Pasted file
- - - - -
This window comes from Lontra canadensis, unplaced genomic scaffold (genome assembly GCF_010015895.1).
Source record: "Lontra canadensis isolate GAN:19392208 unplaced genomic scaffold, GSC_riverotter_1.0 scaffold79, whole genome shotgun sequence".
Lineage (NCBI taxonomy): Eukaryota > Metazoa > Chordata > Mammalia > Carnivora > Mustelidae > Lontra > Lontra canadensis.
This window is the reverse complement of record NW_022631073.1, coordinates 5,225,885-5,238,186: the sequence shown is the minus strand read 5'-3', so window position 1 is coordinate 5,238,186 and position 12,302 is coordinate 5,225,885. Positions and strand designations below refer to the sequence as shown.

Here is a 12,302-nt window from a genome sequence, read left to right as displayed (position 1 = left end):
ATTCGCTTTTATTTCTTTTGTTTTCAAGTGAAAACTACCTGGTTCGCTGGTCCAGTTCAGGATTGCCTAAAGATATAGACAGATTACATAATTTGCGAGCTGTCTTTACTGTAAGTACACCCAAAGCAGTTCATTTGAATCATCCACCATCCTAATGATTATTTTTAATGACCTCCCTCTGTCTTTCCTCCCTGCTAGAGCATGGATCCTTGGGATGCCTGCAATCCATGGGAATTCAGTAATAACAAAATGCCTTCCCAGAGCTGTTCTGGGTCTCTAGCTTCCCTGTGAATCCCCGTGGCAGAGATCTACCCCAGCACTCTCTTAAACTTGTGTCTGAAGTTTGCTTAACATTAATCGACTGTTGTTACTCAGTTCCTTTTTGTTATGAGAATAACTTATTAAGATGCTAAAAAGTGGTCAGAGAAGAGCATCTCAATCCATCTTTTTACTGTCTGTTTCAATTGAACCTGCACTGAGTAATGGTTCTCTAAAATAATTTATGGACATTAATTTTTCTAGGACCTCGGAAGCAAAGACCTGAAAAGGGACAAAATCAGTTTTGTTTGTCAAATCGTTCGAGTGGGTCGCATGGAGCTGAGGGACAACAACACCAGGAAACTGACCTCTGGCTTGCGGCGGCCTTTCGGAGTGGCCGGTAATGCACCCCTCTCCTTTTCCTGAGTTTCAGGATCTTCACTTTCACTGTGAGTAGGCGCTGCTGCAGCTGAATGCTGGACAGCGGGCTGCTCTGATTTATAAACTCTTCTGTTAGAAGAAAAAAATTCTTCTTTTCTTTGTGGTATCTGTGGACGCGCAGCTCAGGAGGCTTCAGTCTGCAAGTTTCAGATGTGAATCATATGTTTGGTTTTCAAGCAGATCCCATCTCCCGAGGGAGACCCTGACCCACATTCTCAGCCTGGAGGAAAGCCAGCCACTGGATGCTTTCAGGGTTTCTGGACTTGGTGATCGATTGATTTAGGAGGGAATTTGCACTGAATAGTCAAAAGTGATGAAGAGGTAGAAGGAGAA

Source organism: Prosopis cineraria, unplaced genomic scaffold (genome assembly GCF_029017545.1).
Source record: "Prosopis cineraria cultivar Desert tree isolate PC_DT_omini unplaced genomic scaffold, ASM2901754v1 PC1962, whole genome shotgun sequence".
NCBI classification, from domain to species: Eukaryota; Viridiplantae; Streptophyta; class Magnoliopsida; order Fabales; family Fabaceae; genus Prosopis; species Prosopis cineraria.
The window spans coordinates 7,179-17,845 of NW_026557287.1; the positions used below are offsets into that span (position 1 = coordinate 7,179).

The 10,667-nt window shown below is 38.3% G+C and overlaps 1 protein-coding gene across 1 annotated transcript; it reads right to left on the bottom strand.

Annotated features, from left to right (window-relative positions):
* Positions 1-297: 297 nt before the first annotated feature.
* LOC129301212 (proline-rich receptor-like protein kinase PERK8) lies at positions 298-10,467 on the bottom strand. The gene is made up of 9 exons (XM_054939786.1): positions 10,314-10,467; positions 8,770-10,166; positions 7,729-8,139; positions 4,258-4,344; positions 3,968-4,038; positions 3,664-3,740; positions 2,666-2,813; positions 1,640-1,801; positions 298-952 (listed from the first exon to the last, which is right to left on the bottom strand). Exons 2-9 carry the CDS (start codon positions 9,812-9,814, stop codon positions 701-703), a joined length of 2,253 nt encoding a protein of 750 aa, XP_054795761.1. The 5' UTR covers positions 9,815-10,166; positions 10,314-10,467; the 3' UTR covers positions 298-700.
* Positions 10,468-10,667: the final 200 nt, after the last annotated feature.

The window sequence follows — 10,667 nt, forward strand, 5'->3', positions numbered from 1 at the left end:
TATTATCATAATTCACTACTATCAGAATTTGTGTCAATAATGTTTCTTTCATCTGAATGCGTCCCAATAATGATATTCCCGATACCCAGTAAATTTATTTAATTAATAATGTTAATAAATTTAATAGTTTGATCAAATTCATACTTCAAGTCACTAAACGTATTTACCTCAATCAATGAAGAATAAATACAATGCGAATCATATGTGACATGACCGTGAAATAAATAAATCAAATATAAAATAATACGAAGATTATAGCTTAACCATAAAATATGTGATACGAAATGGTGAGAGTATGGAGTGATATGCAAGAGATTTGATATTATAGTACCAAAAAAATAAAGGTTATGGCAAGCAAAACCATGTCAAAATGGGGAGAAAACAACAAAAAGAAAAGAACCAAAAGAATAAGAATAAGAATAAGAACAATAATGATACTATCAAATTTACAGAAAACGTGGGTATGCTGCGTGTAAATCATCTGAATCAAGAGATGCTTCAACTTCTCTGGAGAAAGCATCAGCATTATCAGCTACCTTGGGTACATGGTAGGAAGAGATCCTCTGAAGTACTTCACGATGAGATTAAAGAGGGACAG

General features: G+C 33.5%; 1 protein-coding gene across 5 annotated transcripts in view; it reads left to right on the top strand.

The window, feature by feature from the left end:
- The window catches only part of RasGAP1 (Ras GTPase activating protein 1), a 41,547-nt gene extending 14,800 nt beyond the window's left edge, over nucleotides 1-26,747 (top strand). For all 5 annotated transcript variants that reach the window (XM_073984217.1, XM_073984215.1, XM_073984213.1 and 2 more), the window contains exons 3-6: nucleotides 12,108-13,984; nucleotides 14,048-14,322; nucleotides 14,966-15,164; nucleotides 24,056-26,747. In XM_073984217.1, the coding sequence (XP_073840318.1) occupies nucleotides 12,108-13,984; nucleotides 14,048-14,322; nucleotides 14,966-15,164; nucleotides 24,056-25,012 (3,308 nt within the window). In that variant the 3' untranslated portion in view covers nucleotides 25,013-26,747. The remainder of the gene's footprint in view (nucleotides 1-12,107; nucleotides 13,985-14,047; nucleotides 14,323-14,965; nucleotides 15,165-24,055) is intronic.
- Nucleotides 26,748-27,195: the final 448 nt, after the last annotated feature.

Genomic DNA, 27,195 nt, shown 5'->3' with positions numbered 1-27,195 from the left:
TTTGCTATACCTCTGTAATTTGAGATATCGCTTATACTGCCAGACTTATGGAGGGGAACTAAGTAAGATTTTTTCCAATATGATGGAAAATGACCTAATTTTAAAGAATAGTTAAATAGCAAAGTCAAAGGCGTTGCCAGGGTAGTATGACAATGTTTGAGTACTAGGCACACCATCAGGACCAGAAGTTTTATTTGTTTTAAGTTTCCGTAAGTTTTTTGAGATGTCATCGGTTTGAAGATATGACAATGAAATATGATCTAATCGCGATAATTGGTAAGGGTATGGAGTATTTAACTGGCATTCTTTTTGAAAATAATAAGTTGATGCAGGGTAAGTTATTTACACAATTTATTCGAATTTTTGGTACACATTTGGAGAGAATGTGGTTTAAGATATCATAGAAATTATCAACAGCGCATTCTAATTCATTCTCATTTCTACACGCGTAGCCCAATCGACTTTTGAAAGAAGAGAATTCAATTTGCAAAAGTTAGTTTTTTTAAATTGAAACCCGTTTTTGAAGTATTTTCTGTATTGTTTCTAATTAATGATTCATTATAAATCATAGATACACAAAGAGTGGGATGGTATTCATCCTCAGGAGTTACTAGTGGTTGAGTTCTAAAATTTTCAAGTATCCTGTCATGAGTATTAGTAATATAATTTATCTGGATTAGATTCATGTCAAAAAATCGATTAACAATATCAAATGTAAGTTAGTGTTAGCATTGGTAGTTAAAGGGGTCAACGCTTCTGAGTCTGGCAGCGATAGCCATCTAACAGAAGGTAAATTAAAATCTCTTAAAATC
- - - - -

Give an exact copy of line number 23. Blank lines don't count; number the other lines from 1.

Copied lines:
TTTGCTATACCTCTGTAATTTGAGATATCGCTTATACTGCCAGACTTATGGAGGGGAACTAAGTAAGATTTTTTCCAATATGATGGAAAATGACCTAATTTTAAAGAATAGTTAAATAGCAAAGTCAAAGGCGTTGCCAGGGTAGTATGACAATGTTTGAGTACTAGGCACACCATCAGGACCAGAAGTTTTATTTGTTTTAAGTTTCCGTAAGTTTTTTGAGATGTCATCGGTTTGAAGATATGACAATGAAATATGATCTAATCGCGATAATTGGTAAGGGTATGGAGTATTTAACTGGCATTCTTTTTGAAAATAATAAGTTGATGCAGGGTAAGTTATTTACACAATTTATTCGAATTTTTGGTACACATTTGGAGAGAATGTGGTTTAAGATATCATAGAAATTATCAACAGCGCATTCTAATTCATTCTCATTTCTACACGCGTAGCCCAATCGACTTTTGAAAGAAGAGAATTCAATTTGCAAAAGTTAGTTTTTTTAAATTGAAACCCGTTTTTGAAGTATTTTCTGTATTGTTTCTAATTAATGATTCATTATAAATCATAGATACACAAAGAGTGGGATGGTATTCATCCTCAGGAGTTACTAGTGGTTGAGTTCTAAAATTTTCAAGTATCCTGTCATGAGTATTAGTAATATAATTTATCTGGATTAGATTCATGTCAAAAAATCGATTAACAATATCAAATGTAAGTTAGTGTTAGCATTGGTAGTTAAAGGGGTCAACGCTTCTGAGTCTGGCAGCGATAGCCATCTAACAGAAGGTAAATTAAAATCTCTTAAAATC